Zoom (for information email

Title: Permanent Hardness from Linear Optics

Speaker: Daniel Grier
Affiliation: University of Waterloo
Location: Online (Zoom)


One of the great accomplishments in complexity theory was Valiant's 1979 proof that the permanent of a matrix is #P-hard to compute.  Subsequent work simplified Valiant's ideas and even began to recast them as problems in quantum computing.  In 2011, this culminated in a striking proof by Aaronson, based solely on quantum linear optics, of the #P-hardness of the permanent.

Thursday, May 14, 2020 — 10:00 AM EDT

Title: Combinatorial masters in QED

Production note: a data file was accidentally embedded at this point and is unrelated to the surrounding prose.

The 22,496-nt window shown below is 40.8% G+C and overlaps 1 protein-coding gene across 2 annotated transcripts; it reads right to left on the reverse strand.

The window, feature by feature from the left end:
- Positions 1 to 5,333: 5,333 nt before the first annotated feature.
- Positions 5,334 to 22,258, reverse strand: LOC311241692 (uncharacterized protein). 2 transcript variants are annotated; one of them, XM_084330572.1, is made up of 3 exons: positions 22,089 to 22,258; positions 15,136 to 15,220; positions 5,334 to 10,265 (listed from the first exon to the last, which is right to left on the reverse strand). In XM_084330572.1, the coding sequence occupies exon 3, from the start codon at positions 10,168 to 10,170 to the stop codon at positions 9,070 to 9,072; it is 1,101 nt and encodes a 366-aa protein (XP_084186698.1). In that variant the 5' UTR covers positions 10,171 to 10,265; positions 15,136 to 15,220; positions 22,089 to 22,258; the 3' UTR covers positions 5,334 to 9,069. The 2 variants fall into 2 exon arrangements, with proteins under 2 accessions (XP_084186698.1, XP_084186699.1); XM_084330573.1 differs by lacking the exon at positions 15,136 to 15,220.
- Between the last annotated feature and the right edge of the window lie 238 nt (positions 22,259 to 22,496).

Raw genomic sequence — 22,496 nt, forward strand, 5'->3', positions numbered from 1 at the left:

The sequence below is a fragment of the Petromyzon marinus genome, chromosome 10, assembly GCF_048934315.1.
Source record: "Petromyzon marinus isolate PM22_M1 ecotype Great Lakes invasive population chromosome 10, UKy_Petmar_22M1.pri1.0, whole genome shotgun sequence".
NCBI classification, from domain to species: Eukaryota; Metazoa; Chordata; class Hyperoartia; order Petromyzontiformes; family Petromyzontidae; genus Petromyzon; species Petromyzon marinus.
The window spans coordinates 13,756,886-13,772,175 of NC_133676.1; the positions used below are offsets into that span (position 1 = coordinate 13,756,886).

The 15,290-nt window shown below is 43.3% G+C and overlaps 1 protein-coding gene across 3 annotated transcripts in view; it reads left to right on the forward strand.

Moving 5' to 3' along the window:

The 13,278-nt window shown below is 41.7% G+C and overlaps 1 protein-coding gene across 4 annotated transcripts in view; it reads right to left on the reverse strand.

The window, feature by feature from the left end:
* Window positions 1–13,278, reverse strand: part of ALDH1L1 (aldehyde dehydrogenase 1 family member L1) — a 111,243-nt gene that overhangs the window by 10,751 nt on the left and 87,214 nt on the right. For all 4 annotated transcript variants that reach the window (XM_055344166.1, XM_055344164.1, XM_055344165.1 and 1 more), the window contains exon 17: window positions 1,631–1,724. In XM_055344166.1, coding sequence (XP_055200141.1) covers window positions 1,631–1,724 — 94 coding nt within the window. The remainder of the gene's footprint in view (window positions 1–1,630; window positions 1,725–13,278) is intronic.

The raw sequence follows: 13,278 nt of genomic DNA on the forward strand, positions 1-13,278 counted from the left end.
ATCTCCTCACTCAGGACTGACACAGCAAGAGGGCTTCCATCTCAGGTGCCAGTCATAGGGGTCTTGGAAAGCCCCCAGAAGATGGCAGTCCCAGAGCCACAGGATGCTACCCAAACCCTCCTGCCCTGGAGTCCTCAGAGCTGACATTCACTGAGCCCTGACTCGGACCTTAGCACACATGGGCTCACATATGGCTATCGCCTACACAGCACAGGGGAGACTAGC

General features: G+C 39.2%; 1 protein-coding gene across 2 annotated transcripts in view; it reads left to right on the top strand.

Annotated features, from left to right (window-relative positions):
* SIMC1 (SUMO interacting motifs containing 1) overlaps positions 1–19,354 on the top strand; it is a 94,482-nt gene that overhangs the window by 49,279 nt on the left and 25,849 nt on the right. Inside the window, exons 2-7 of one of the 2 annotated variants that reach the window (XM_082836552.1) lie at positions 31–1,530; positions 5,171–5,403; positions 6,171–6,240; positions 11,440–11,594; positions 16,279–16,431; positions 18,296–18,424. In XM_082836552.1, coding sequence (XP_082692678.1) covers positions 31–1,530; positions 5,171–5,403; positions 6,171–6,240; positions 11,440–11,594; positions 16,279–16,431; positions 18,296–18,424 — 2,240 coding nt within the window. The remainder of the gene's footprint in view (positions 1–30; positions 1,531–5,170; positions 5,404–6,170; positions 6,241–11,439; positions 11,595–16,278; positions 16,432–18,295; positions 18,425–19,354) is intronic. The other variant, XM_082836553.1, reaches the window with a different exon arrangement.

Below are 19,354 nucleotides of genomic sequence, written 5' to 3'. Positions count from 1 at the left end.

Speaker: Oliver Schnetz
Affiliation: Friedrich-Alexander Universität Erlangen
Zoom: Contact Karen Yeats


Calculations in perturbative QED (and also in QCD) use a reduction from Feynman integrals to `master integrals'. In general, the reduction to master integrals is performed by excessive use of computer power.

Friday, May 8, 2020 — 3:30 PM EDT

Zoom (for information email

Title: Hardness of set-partitioning formulation for the vehicle routing problem with stochastic demands

Speaker: Ricardo Fukasawa
Affiliation: University of Waterloo
Location: Online (Zoom)


The vehicle routing problem considers the cheapest way to serve a set of customers using a fixed set of vehicles. When a vehicle serves a customer, it picks up its demand which is given as an input, and the total demand picked up cannot exceed the vehicle’s capacity. This classical combinatorial optimization problem combines aspects of routing (like a traveling salesman problem) and packing (like a knapsack problem).